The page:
Mainly there are two types of people when beginning training: those who are limited by their mental capacity and those who are limited by their physical capabilities. We often are imbalanced in these two parts of our lives and it will show in your training. If you are afraid of trying new things, but your body is physically capable, then you need to develop your ability to deal with fear. If you are physically strong, but get injured from flinging yourself at every challenge, even if you have poor technique, you need to develop your mental awareness of your capabilities. The right balance is to push your mental and physical limits to the same extent. This way, what you think you can do mentally and what your body can do physically are aligned. A great video to watch explaining this in detail is, “Progressively Overloading the Mind for Parkour,” by Rilla Hops, a parkour group in Florida. Here’s an example which might better illustrate what training with progressions means and how it can benefit your gains and safety.

What we call training with progressions, is taking small steps that break down your goal and make it less scary. Say you want to jump between two walls, both about four feet off the ground and four feet apart. You can obviously jump this distance on the ground, but the reason we get scared is the height, it’s natural. So, you might mark this distance on the ground and practice jumping, imagining you were doing the real thing. You might then elevate the height slightly to walls that are only two feet off the ground. Then, you might get to your goal jump, and literally take small steps between them, to feel out the edges and the distance. The reason we do this is to push our mental limit when we know we can physically do something.

Practicing bails is another important factor in calming the mind. If your mind or body isn’t calm, then there’s a chance mid-air you will bail out of fear and possibly get injured. Committing to the jump is necessary and practicing falling can help with getting over that fear. Controlled bails are fake failing so to speak, or missing the jump on purpose, to simulate falling, but landing properly. This lets your body know that if something goes wrong, it has a plan. Just like any other movement you might perform; you must practice bailing enough so that your body ingrains it into muscle memory. You need your bails to be instinctual and automatic, because it’s difficult to think about how to land properly during the moment you screw up! Right here is the golden ticket.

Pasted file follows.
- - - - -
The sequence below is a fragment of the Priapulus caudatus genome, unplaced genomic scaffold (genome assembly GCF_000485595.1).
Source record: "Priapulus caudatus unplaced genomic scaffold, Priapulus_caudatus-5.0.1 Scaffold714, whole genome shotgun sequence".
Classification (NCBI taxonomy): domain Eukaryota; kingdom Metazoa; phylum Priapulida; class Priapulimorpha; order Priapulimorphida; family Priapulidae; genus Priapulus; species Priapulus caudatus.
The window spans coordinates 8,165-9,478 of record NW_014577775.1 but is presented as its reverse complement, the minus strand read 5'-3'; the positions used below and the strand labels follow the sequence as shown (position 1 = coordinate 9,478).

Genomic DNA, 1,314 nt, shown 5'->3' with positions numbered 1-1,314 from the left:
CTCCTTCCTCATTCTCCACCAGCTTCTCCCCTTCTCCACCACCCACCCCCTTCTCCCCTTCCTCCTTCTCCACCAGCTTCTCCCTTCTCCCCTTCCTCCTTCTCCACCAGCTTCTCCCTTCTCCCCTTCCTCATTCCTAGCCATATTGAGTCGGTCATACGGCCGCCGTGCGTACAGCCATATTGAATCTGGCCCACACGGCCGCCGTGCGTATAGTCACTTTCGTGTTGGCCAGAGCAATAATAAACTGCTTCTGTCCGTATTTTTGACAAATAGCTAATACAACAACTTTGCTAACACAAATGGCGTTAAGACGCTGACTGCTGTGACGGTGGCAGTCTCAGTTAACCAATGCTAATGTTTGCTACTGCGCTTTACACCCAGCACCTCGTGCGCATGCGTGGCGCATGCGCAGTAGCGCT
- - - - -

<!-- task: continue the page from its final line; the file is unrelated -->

In life you will have obstacles. Things that scare you. So, you must prepare for them. You might be underprepared in some cases and you might fall. But you get back up, and you learn for next time. You learn to create a process for success and ways to handle failure. Parkour and freerunning aren’t just about reckless stunts, although they can be if that’s your mentality. It’s about the way you see things. It’s about discipline, self-awareness, and pushing your boundaries. It’s about freedom of yourself and your own bad habits. It’s an outlet of movement through which the rhythm of life flows through, over, under, and around.